Well, wasn't that a good room rattler we had the other day?

It was 7.1 on the old Richter Scale and was felt right across the North Island at 4.37am.

It was reasonably shallow one - only 55km deep - and centred about 100km northeast of Te Araroa on the East Cape.

But, while the earthquake was a good size and woke people up, you can guarantee it won't have shaken authorities out of their intransigence when it comes to putting emergency sirens along our vulnerable coastline.


As you would all know, I have been calling for such a system for the past decade.

The reason I have been so vocal about the issue - in both this column and while campaigning for council and the mayoralty in the past - is because we are completely vulnerable to an overnight tsunami, or other emergency.

That's not so, authorities say. We have text warnings and other high-tech ways to let people know of any slight chance of a big wall of water, or volcano, or quake, or neighbour with terrible snoring.

They don't - for some unknown reason - want sirens.

Perhaps sirens are too effective - as tests in recent years have proved - after all, you hear a prolonged siren in the middle of the night, you will turn on the radio or check the internet to see what is happening.

They are also value for money as cost analysis done a number of years ago showed.

At the moment, you will wait for a text alert, or email - the best way to inform people authorities say - only to have to continue waiting and waiting and waiting.

Papamoa's Rob Ganly, told the Bay of Plenty Times Weekend he was woken during the quake, which caused his house to sway, and turned to Twitter for information on what was happening.

"I noted that Civil Defence hadn't tweeted anything or posted anything on Facebook for at least half an hour after it happened, which I found quite concerning, as they're supposed to be the 'go to' source that are looking out for our safety and best interests," he said.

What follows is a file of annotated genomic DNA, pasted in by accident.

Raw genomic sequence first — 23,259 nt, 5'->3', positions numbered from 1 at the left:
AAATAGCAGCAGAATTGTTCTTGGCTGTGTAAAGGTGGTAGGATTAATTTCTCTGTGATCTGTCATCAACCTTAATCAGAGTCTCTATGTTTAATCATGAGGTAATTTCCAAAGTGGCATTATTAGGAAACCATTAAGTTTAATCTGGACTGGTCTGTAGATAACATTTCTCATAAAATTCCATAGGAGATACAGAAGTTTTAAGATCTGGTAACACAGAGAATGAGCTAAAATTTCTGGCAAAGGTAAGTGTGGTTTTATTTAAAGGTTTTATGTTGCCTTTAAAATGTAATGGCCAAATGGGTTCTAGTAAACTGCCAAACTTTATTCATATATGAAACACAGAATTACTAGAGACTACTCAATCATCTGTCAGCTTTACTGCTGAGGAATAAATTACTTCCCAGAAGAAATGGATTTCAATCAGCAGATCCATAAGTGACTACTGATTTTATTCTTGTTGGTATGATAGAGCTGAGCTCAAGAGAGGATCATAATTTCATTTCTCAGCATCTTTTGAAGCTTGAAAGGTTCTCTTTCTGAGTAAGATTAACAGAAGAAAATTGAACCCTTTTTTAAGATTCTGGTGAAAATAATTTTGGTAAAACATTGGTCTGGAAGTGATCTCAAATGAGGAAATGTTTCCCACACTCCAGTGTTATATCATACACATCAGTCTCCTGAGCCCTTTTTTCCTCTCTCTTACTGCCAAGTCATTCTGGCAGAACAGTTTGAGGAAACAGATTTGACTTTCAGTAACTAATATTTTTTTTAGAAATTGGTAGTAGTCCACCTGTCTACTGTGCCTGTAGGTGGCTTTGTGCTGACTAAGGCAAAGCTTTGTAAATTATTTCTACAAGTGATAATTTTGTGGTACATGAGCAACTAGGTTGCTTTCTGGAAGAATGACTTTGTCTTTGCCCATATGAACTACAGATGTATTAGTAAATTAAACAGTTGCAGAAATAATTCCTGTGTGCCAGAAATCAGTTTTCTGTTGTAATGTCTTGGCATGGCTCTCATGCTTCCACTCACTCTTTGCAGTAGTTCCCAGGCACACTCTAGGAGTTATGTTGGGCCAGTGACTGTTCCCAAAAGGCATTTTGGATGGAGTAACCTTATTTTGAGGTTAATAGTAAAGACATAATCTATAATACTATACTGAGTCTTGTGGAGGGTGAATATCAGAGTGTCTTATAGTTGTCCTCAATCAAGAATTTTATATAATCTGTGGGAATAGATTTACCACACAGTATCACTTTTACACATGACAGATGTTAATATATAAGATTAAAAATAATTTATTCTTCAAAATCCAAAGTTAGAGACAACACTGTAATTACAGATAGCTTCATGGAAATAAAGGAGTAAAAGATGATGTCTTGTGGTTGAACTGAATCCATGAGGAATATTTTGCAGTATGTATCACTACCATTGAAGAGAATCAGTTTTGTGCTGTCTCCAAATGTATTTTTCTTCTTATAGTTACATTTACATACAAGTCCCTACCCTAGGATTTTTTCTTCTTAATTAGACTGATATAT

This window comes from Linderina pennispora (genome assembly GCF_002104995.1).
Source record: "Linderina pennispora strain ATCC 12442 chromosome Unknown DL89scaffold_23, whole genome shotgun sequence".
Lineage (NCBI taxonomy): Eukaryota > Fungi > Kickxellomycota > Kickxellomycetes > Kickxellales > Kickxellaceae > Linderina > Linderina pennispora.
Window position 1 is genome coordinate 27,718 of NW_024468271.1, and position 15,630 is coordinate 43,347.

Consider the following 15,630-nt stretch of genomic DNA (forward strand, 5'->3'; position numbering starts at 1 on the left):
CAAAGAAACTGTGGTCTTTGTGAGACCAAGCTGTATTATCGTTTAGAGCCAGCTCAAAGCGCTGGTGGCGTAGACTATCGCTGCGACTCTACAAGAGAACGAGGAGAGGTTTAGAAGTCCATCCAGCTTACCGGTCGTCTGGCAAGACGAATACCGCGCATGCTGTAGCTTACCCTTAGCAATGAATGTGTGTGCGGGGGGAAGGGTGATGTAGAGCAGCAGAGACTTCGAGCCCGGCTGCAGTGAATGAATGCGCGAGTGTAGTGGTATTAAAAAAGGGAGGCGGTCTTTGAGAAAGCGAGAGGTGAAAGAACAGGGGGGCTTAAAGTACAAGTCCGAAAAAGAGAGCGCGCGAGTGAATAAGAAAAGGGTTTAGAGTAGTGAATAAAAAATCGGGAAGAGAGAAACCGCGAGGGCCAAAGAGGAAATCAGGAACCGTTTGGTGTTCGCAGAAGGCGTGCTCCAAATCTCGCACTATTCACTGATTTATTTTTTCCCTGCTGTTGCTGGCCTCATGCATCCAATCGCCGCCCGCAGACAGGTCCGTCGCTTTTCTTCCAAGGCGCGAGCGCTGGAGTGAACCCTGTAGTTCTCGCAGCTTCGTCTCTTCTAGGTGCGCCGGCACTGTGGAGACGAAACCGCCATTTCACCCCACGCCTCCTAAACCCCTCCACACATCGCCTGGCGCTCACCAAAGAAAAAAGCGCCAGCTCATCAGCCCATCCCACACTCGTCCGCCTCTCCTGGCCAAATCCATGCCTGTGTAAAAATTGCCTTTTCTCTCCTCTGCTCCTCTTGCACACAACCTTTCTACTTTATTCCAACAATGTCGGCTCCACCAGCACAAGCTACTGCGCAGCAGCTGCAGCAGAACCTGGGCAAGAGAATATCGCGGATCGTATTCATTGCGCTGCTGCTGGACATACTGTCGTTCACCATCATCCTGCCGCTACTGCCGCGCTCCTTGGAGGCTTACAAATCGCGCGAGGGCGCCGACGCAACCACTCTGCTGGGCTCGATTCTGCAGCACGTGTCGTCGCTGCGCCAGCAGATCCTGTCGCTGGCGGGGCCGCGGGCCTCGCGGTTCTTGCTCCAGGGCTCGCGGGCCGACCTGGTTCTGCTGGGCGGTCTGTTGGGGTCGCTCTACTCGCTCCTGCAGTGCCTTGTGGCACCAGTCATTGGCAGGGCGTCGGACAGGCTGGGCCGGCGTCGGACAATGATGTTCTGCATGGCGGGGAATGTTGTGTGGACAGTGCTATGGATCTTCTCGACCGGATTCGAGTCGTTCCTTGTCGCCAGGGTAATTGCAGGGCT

Peter Hudson, also from Papamoa, was woken by a message from a concerned friend in Germany - not the Civil Defence alert system he subscribed to. He then tried to get information through Civil Defence's website page, but nothing was posted for some time.

By the time the alert went up, the wave had passed, he said.

Yet another Papamoa resident - there seems to be a bit of a theme here, dear readers - Sammy Norton said her husband had signed up two of his phones, work and personal, for the alerts and did not get any either.

Mr Ganly said he had signed up to the civil defence warning system and wondered why he did not get a text, or an email about it. "A siren will have a wider and more immediate reach, which is vital in the event of a limited evacuation window where every second counts."

Hear, hear, I say. Actually, have said many times.

Mr Hudson added: "Something is wrong with the system, surely they could have issued something earlier?"

Mayor Stuart Crosby believed the Bay of Plenty Civil Defence handled the situation incredibly and congratulated their efforts.

The only issue with that, in my opinion, is the time it took Civil Defence to get its first warning out.

Over the years we have been told every minute counts and so, after about 75 minutes - an hour and a quarter - the alert was transmitted.

How do we know this? Well BOP Civil Defence group controller Clinton Naude said the organisation sent out an initial Facebook post "not long after" the first earthquakes.

The time of that first official alert? "We sent our first official text alert to those who had subscribed at 5.53am."

The earthquake happened at 4.37am.

Mr Naude said the service used a variety of tools to alert the public including text, email and social media. They are currently looking at other technologies.

Just clearly not sirens, which could sound automatically as soon as a major quake is felt.

Mayor Crosby believed the tsunami warning was handled adequately for the size it was. He added the council had always recommended the public turn on their radios and TV in the event of a natural disaster to find out what was happening.

Only I would have thought you have to be awake for that to happen. Surely sirens would wake people?

"There was no need for a siren, it would have created chaos and panic," the mayor said.

But, in my opinion, that means Papamoa residents would have to wait an hour or so, giving them little time to escape along the one main road from Papamoa East to a road leading to safety.

What our local authorities need to understand is that a text or email alert system does not work when your phone, your computer (because power has been cut) or when they - and you - are submerged under a wall of water.


Richard Moore is an award-winning Western Bay journalist and photographer.